AUCTIONS: Length and height matter
26 August 2008
Pick the wrong combination of wheelbase and roof height and you'll struggle with your LCV at auction
The choice in the van market is greater than it ever has been, with LCV makers now offering dozens of derivatives, many of which overlap in terms of load area volume.
Fifteen years ago there were just a handful of derivatives in many manufacturers' stables; today, they have up to four roof heights, four wheelbases and four payload lengths.
Duncan Ward, BCA's UK business development manager for CVs, gives several reasons for the explosion in choice. "This is largely as a result of fleets downsizing from 7.5-tonne trucks into more manoeuvrable and economical 'big' vans in the mid-1990s," he says. "This coincided with the birth of internet shopping and the increased delivery requirements that development heralded. Around that time, in 1995, the Mercedes Sprinter and Volkswagen LT models launched to take advantage of this demand. These new vans were launched with three wheelbases and two roof heights plus multiple engine choices.
"It was the birth of what we know today as the 3.0-metre wheelbase van, longer than what was previously known as 'long-wheelbase'.
"That set the standard and these days every manufacturer must offer engine, roof height and wheelbase options if they are to compete. This means there is plenty of choice for any business requiring a van, which translates into similar choice and opportunity for used buyers at auction."
Currently, short-wheelbase derivatives enjoy the strongest demand.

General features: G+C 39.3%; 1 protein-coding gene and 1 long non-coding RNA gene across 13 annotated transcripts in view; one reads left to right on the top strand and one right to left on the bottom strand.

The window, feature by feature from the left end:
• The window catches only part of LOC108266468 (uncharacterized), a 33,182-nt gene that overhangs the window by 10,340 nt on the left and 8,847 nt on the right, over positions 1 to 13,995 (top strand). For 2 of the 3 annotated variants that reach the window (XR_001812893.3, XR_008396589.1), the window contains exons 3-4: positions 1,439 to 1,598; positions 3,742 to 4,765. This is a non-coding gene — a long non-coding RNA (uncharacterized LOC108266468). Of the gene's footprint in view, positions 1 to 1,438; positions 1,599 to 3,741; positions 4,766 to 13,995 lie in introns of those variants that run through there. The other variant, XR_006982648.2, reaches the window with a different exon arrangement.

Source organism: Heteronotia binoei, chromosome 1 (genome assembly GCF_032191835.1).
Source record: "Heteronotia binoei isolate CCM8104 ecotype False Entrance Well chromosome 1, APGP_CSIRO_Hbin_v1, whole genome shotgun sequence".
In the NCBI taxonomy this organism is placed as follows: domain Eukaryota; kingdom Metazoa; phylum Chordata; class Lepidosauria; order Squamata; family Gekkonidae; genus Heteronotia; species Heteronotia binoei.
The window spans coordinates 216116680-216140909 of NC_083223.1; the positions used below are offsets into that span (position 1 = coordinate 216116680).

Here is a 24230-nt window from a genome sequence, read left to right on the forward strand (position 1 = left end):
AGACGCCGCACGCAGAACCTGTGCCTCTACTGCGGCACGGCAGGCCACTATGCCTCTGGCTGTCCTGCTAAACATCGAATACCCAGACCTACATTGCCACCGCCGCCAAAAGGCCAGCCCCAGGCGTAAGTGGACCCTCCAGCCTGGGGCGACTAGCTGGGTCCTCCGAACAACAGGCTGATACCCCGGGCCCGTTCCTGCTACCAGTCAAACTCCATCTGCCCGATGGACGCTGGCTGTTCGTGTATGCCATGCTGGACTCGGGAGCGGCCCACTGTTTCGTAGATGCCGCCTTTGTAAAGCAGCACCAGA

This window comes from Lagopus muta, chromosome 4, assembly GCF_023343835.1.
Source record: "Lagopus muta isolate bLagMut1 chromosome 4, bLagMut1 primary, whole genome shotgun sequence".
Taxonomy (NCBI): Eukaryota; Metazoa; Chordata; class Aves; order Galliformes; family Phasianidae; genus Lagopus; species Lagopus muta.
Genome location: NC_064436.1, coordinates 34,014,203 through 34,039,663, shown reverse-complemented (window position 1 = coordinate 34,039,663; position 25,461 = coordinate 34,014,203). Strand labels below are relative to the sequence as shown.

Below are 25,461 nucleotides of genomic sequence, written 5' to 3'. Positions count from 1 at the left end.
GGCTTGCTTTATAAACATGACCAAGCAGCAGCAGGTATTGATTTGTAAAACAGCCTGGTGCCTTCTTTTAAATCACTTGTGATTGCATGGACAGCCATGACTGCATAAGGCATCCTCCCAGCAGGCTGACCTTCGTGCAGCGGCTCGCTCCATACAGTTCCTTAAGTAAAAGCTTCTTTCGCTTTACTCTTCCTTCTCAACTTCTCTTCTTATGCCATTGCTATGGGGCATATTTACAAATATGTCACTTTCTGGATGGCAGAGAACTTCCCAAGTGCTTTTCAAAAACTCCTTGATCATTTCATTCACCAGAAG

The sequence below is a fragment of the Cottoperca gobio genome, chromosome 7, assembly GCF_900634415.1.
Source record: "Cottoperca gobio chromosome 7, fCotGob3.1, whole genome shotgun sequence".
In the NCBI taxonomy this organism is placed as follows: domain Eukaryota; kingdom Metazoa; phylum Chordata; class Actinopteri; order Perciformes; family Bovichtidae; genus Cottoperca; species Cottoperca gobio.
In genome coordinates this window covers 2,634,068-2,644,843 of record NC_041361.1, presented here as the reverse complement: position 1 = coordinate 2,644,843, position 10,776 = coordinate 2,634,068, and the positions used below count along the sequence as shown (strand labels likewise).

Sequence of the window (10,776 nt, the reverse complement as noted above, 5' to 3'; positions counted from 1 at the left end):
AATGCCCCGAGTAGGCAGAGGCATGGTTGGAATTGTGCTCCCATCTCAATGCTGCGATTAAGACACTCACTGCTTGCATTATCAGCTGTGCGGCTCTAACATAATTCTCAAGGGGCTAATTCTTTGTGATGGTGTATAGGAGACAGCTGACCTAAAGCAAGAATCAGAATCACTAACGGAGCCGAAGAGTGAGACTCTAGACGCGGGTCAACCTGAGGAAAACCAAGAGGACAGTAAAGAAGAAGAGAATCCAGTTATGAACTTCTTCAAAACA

"For many used buyers a short-wheelbase van with a low or midi-roof can 'do a job' for most small businesses, so this is where most of the demand is concentrated," says Ward. "To all intents and purposes the one-tonne, short-wheelbase van is the core of the used light van market - it is the van the secondary market desires the most, over and above the more specialised medium- and long-wheelbase vans."
According to Alex Wright, sales director, commercial vehicles at Manheim Auctions, MWB vans are rarer, "yet interestingly have more limited demand over their SWB cousins". As for LWB examples, Wright says: "LWB buyers are currently spoilt for choice in the auction halls and can be very choosy on spec, mileage, colour and condition."
Looking at derivative combinations, Manheim reports LWB high-roof vans are very much the "norm" in today's marketplace. Manheim also states LWB medium-roof panel vans are currently in short supply so generate a keen interest when offered.
"By far the most populous [at auction] are the MWB and LWB vans with a high roof," says BCA's Ward, "and these tend to go into the courier and delivery businesses, often working 24/7 to earn their keep. The extra roof space increases capacity, making deliveries more economic."
However, LWB/low roof and SWB/high roof combinations can prove to be difficult sellers.
"LWB low-roof panel vans are very unpopular as roof height restricts future loading capability and flexibility," explains Wright. "Similarly, SWB high-roof derivatives are very rare, have limited appeal and will have had a specific first life usage where standing height/volume overtook the requirement for payload length."
"There is no real optimum combination of length and roof height for used buyers, although a long- or medium-wheel base with a low roof is seen as impractical for most purposes," adds Ward. "Likewise, a short-wheelbase with a high roof is an uncommon combination, and would appeal to a limited audience."
Meanwhile, Eddie Parker, head of LCVs at Masterlease, says his company would actively persuade clients to not select these types of vehicles. "As a leasing company, we would seek to encourage the customer at the quote stage to select a vehicle that is easier to re-market at the end of the contract," he says. "LWB derivatives need a high- or medium-roof option if they are to make a successful sale, and SWB vehicles require a low or medium roof in order to sell quickly."
Manheim says 65% of the panel vans sold at its auctions this year have fallen into the LWB category, with nine out of 10 being high roof. Next in volume terms are SWB panel vans where the norm is low or medium roof; only around 1% of those sold are high-roof derivatives. MWB panel vans only make up 5% of all volumes sold with the majority being medium roof.